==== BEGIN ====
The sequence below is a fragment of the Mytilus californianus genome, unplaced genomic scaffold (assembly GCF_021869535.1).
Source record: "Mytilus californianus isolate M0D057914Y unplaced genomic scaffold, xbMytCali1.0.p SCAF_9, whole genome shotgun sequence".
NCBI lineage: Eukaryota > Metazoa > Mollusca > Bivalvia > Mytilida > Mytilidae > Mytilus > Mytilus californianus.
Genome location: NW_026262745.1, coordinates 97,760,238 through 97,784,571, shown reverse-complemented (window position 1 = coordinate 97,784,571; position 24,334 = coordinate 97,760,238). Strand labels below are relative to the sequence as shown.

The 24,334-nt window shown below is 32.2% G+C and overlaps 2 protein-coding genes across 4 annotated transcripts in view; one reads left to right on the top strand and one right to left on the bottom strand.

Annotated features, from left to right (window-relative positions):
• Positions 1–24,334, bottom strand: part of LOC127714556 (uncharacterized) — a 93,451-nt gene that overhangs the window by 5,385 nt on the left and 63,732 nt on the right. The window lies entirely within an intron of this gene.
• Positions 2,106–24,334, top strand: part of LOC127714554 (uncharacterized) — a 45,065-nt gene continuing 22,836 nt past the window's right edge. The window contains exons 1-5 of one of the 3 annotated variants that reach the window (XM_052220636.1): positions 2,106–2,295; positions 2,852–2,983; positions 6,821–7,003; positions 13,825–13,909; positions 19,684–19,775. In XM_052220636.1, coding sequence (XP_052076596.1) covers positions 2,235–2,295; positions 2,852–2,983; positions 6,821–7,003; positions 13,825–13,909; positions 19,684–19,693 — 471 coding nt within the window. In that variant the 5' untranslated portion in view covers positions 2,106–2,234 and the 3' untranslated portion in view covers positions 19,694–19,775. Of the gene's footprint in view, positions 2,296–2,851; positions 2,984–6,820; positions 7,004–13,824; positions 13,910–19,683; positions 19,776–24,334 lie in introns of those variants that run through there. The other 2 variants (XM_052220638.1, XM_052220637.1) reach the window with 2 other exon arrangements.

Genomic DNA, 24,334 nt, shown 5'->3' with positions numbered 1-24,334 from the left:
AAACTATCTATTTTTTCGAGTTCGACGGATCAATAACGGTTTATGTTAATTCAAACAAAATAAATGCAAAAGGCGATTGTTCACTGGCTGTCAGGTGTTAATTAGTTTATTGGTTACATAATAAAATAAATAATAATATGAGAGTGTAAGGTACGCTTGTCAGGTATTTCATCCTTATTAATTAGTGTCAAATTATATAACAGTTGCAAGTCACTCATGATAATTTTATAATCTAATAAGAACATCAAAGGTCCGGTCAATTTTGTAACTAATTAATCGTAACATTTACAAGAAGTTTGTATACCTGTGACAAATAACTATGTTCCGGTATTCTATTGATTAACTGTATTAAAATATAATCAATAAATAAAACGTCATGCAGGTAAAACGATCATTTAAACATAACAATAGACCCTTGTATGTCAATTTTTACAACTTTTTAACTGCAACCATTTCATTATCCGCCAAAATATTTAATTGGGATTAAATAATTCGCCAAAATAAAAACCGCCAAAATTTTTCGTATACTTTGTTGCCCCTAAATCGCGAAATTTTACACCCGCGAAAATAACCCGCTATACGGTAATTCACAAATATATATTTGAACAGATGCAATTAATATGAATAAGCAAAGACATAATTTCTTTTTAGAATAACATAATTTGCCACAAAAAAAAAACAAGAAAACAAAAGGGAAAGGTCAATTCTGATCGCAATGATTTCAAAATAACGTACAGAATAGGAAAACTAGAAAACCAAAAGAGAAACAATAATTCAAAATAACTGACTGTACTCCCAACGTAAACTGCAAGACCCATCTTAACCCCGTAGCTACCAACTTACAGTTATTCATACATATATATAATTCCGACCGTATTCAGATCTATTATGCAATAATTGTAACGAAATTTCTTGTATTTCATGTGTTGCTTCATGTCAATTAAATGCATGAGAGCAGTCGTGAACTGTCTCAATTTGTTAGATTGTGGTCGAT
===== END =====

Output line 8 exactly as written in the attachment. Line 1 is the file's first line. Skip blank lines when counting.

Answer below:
• Positions 2,106–24,334, top strand: part of LOC127714554 (uncharacterized) — a 45,065-nt gene continuing 22,836 nt past the window's right edge. The window contains exons 1-5 of one of the 3 annotated variants that reach the window (XM_052220636.1): positions 2,106–2,295; positions 2,852–2,983; positions 6,821–7,003; positions 13,825–13,909; positions 19,684–19,775. In XM_052220636.1, coding sequence (XP_052076596.1) covers positions 2,235–2,295; positions 2,852–2,983; positions 6,821–7,003; positions 13,825–13,909; positions 19,684–19,693 — 471 coding nt within the window. In that variant the 5' untranslated portion in view covers positions 2,106–2,234 and the 3' untranslated portion in view covers positions 19,694–19,775. Of the gene's footprint in view, positions 2,296–2,851; positions 2,984–6,820; positions 7,004–13,824; positions 13,910–19,683; positions 19,776–24,334 lie in introns of those variants that run through there. The other 2 variants (XM_052220638.1, XM_052220637.1) reach the window with 2 other exon arrangements.